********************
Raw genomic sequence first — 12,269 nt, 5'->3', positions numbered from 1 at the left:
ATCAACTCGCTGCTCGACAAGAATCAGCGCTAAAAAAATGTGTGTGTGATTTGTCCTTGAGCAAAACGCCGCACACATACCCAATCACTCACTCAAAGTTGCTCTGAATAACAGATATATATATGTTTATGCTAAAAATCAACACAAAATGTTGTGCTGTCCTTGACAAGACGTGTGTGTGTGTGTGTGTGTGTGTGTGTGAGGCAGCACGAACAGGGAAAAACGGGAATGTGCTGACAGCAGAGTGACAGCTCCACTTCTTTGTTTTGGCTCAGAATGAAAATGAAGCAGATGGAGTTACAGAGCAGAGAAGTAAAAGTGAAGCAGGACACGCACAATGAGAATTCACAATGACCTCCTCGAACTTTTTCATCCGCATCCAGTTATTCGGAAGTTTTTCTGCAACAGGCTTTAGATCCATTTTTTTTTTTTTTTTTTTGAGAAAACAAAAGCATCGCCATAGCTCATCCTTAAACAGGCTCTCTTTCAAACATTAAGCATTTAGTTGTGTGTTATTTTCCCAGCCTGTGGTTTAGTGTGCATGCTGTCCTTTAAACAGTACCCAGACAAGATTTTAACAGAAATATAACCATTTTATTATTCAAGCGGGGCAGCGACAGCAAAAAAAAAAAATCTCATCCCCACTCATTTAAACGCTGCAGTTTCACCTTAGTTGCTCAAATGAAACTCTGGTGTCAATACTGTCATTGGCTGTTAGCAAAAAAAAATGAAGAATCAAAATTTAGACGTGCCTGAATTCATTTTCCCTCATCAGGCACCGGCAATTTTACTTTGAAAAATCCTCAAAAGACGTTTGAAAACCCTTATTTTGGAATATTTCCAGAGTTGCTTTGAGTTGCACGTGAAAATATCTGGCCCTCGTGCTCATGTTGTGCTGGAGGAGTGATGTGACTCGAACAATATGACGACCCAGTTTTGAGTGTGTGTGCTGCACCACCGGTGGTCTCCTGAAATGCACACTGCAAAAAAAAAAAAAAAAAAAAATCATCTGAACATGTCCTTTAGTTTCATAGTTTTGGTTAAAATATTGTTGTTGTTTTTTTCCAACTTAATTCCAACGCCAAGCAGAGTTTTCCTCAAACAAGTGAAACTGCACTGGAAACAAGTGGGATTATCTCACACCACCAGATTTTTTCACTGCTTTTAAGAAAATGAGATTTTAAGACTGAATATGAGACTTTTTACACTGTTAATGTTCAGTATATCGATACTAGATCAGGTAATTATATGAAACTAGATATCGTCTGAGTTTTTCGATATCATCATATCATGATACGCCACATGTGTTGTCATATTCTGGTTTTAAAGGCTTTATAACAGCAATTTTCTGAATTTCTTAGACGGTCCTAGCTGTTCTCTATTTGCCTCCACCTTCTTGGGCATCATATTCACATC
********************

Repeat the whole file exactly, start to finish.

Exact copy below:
Raw genomic sequence first — 12,269 nt, 5'->3', positions numbered from 1 at the left:
ATCAACTCGCTGCTCGACAAGAATCAGCGCTAAAAAAATGTGTGTGTGATTTGTCCTTGAGCAAAACGCCGCACACATACCCAATCACTCACTCAAAGTTGCTCTGAATAACAGATATATATATGTTTATGCTAAAAATCAACACAAAATGTTGTGCTGTCCTTGACAAGACGTGTGTGTGTGTGTGTGTGTGTGTGTGTGAGGCAGCACGAACAGGGAAAAACGGGAATGTGCTGACAGCAGAGTGACAGCTCCACTTCTTTGTTTTGGCTCAGAATGAAAATGAAGCAGATGGAGTTACAGAGCAGAGAAGTAAAAGTGAAGCAGGACACGCACAATGAGAATTCACAATGACCTCCTCGAACTTTTTCATCCGCATCCAGTTATTCGGAAGTTTTTCTGCAACAGGCTTTAGATCCATTTTTTTTTTTTTTTTTTTGAGAAAACAAAAGCATCGCCATAGCTCATCCTTAAACAGGCTCTCTTTCAAACATTAAGCATTTAGTTGTGTGTTATTTTCCCAGCCTGTGGTTTAGTGTGCATGCTGTCCTTTAAACAGTACCCAGACAAGATTTTAACAGAAATATAACCATTTTATTATTCAAGCGGGGCAGCGACAGCAAAAAAAAAAAATCTCATCCCCACTCATTTAAACGCTGCAGTTTCACCTTAGTTGCTCAAATGAAACTCTGGTGTCAATACTGTCATTGGCTGTTAGCAAAAAAAAATGAAGAATCAAAATTTAGACGTGCCTGAATTCATTTTCCCTCATCAGGCACCGGCAATTTTACTTTGAAAAATCCTCAAAAGACGTTTGAAAACCCTTATTTTGGAATATTTCCAGAGTTGCTTTGAGTTGCACGTGAAAATATCTGGCCCTCGTGCTCATGTTGTGCTGGAGGAGTGATGTGACTCGAACAATATGACGACCCAGTTTTGAGTGTGTGTGCTGCACCACCGGTGGTCTCCTGAAATGCACACTGCAAAAAAAAAAAAAAAAAAAAATCATCTGAACATGTCCTTTAGTTTCATAGTTTTGGTTAAAATATTGTTGTTGTTTTTTTCCAACTTAATTCCAACGCCAAGCAGAGTTTTCCTCAAACAAGTGAAACTGCACTGGAAACAAGTGGGATTATCTCACACCACCAGATTTTTTCACTGCTTTTAAGAAAATGAGATTTTAAGACTGAATATGAGACTTTTTACACTGTTAATGTTCAGTATATCGATACTAGATCAGGTAATTATATGAAACTAGATATCGTCTGAGTTTTTCGATATCATCATATCATGATACGCCACATGTGTTGTCATATTCTGGTTTTAAAGGCTTTATAACAGCAATTTTCTGAATTTCTTAGACGGTCCTAGCTGTTCTCTATTTGCCTCCACCTTCTTGGGCATCATATTCACATC